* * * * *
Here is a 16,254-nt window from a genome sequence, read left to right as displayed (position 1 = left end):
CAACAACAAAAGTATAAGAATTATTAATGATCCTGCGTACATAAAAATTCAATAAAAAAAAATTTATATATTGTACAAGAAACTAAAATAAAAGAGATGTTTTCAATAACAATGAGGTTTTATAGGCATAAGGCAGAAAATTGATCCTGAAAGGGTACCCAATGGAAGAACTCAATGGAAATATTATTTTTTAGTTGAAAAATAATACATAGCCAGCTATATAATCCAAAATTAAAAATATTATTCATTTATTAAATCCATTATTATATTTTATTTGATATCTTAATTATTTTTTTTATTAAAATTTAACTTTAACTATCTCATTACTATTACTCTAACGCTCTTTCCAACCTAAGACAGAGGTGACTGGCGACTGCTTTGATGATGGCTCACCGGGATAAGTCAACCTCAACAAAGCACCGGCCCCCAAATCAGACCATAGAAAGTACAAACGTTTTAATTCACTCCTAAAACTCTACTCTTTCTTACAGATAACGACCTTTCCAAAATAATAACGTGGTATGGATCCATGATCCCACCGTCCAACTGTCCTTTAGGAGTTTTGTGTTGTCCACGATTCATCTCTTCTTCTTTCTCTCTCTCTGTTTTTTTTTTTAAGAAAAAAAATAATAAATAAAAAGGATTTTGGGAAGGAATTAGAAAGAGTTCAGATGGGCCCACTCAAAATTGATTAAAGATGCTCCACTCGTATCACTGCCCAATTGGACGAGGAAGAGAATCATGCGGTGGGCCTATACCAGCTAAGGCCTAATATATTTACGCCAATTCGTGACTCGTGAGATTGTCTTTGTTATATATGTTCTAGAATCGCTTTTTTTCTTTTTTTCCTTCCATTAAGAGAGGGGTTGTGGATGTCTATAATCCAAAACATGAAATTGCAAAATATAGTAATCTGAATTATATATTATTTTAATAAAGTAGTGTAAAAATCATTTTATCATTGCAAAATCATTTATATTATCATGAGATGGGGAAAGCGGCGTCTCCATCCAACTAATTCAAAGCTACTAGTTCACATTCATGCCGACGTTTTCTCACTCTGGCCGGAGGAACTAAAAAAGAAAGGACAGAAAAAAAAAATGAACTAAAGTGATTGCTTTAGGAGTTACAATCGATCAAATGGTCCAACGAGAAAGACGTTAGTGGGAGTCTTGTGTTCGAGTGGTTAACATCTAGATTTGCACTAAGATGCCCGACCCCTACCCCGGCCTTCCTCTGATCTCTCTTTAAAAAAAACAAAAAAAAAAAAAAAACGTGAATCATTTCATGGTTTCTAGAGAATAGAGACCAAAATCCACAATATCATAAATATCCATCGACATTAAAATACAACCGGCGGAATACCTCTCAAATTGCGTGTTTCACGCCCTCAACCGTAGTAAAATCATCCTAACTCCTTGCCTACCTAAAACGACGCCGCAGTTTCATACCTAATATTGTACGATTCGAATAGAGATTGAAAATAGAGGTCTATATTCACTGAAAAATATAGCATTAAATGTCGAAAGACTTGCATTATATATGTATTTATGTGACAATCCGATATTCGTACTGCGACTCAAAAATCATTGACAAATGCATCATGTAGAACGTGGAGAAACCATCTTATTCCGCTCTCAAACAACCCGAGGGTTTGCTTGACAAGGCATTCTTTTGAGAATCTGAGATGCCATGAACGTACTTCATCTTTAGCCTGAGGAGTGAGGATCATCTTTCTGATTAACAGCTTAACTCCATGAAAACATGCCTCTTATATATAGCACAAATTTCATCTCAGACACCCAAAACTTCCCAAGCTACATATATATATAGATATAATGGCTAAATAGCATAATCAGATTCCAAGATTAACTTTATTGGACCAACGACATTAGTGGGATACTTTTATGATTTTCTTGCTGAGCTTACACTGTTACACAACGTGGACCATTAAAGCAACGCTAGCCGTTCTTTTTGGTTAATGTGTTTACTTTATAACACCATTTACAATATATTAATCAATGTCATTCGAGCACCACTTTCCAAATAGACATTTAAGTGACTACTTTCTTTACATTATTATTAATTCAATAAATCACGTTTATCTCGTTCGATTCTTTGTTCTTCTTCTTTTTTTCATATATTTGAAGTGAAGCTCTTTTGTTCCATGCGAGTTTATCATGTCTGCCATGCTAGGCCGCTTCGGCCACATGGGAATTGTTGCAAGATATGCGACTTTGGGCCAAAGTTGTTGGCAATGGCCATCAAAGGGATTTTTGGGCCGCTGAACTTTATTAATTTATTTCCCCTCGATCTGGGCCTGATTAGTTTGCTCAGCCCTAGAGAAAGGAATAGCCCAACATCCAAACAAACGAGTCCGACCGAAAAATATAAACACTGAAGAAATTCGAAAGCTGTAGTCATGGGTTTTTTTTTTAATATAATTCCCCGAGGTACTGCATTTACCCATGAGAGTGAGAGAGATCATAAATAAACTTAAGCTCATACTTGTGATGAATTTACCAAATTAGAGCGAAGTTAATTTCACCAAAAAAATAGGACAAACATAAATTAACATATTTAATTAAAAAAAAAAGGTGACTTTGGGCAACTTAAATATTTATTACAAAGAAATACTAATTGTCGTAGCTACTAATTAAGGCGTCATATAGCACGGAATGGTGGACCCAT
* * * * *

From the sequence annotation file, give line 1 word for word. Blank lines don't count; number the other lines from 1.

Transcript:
Here is a 16,254-nt window from a genome sequence, read left to right as displayed (position 1 = left end):